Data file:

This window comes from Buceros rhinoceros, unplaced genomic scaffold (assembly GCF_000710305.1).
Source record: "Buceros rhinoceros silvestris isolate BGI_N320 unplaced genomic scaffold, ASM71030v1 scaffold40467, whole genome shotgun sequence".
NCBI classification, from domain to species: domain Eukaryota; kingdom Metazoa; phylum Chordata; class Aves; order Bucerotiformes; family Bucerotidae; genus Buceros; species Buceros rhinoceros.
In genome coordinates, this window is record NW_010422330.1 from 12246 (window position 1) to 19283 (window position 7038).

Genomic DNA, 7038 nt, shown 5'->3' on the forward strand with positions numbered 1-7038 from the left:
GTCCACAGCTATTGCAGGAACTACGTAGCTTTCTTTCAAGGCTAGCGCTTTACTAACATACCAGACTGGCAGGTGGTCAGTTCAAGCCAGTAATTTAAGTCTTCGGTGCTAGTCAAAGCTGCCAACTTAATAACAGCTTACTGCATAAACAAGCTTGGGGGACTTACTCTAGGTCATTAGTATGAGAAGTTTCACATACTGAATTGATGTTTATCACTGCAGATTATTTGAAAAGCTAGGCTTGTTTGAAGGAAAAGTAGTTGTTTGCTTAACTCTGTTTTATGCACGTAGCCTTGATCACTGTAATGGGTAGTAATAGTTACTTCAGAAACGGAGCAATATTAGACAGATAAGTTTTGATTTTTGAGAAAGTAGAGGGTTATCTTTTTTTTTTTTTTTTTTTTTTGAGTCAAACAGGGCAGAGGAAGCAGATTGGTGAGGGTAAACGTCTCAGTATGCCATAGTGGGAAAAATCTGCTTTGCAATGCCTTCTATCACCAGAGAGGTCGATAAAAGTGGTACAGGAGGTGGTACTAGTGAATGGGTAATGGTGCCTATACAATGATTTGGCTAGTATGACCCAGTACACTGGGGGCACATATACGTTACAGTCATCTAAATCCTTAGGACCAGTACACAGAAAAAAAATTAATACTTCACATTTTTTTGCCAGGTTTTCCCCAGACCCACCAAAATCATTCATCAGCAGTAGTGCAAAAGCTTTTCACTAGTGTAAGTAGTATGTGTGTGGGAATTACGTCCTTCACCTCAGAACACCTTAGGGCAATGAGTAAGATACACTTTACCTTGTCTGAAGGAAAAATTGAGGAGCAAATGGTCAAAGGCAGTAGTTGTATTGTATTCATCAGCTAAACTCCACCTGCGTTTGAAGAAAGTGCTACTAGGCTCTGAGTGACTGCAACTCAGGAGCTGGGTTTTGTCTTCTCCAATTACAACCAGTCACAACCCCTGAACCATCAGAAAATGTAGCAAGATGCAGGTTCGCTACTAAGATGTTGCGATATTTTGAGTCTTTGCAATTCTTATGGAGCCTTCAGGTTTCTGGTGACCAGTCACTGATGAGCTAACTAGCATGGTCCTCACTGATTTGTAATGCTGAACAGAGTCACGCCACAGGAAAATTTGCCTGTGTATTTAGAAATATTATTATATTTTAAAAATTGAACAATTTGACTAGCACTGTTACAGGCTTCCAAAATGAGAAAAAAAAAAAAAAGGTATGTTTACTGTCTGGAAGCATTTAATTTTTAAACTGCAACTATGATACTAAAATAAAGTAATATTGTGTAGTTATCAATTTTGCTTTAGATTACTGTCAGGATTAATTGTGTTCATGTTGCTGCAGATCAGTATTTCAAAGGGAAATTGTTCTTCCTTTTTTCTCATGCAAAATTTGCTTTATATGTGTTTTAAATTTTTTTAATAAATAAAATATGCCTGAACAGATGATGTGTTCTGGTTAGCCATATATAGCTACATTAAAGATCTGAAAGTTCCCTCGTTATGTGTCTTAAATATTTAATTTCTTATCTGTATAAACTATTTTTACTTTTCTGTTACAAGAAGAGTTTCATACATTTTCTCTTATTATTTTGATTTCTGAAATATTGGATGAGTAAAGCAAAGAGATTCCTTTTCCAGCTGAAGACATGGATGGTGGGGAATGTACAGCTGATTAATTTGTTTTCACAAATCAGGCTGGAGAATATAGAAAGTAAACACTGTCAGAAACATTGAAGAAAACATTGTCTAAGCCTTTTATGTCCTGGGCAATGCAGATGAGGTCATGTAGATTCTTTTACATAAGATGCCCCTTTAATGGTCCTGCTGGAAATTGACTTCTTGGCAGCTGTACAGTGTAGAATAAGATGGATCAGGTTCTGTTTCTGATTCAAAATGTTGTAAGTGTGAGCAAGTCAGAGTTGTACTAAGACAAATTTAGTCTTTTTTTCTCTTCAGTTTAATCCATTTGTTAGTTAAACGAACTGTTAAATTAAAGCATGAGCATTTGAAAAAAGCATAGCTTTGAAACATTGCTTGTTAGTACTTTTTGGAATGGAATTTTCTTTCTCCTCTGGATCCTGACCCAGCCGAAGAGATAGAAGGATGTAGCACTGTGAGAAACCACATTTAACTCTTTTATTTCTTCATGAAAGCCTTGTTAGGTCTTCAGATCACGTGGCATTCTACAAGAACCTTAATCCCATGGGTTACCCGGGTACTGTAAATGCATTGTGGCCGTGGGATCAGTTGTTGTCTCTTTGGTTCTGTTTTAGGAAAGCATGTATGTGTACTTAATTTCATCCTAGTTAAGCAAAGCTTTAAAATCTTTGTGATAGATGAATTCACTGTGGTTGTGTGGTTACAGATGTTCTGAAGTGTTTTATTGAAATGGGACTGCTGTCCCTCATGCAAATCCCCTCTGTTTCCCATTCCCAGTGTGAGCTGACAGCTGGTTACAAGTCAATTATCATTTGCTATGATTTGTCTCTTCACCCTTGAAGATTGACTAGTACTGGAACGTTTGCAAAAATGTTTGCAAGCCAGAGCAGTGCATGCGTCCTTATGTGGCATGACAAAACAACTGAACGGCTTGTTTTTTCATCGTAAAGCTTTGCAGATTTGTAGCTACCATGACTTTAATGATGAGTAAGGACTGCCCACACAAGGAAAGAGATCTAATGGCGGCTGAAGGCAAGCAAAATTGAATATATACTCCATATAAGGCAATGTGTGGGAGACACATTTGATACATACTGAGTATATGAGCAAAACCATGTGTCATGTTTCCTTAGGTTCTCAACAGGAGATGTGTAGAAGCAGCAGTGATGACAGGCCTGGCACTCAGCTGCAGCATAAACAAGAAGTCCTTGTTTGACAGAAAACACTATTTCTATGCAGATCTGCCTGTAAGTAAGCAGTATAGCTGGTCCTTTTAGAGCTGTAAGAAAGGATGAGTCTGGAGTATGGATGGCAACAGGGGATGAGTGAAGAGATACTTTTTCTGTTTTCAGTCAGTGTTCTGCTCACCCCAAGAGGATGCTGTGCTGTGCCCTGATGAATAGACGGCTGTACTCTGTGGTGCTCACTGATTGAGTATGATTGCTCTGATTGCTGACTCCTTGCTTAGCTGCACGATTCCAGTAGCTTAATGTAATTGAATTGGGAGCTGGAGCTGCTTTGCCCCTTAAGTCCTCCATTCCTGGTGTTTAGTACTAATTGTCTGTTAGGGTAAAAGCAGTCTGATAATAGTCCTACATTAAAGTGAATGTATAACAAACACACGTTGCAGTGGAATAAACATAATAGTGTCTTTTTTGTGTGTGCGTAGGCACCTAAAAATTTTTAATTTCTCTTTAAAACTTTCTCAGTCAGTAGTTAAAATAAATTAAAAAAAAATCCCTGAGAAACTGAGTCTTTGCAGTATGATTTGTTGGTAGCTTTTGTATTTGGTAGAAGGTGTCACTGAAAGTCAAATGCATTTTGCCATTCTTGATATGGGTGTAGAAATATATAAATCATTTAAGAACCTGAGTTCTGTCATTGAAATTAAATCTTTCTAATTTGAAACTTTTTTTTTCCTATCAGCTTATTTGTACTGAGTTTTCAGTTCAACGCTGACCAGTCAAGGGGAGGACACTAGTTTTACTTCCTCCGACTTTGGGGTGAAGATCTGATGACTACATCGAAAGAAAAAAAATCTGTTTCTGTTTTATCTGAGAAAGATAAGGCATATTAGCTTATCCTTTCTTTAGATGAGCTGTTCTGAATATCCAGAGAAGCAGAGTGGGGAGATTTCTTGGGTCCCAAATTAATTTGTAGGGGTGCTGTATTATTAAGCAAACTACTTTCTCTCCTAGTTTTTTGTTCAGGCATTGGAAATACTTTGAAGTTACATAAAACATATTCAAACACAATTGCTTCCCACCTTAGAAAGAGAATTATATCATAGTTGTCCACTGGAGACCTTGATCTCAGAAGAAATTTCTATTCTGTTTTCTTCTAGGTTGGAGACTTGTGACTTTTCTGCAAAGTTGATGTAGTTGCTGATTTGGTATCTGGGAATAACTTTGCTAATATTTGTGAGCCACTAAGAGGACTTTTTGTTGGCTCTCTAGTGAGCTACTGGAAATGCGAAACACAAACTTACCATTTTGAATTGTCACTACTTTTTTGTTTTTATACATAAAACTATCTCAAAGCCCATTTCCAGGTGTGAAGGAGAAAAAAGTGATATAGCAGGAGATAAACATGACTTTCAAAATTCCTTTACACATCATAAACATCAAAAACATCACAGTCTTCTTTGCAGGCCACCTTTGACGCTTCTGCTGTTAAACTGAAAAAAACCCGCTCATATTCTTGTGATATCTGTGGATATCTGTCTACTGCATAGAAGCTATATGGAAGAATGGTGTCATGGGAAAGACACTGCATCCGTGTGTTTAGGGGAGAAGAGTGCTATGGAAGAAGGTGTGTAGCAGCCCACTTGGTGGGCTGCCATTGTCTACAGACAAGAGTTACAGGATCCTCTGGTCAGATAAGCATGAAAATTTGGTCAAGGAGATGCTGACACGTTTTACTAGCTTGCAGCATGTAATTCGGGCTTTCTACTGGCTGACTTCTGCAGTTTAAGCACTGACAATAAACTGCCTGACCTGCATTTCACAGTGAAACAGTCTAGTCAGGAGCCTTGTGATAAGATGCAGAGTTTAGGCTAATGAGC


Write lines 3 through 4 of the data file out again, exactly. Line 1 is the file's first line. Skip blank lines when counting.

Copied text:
NCBI classification, from domain to species: domain Eukaryota; kingdom Metazoa; phylum Chordata; class Aves; order Bucerotiformes; family Bucerotidae; genus Buceros; species Buceros rhinoceros.
In genome coordinates, this window is record NW_010422330.1 from 12246 (window position 1) to 19283 (window position 7038).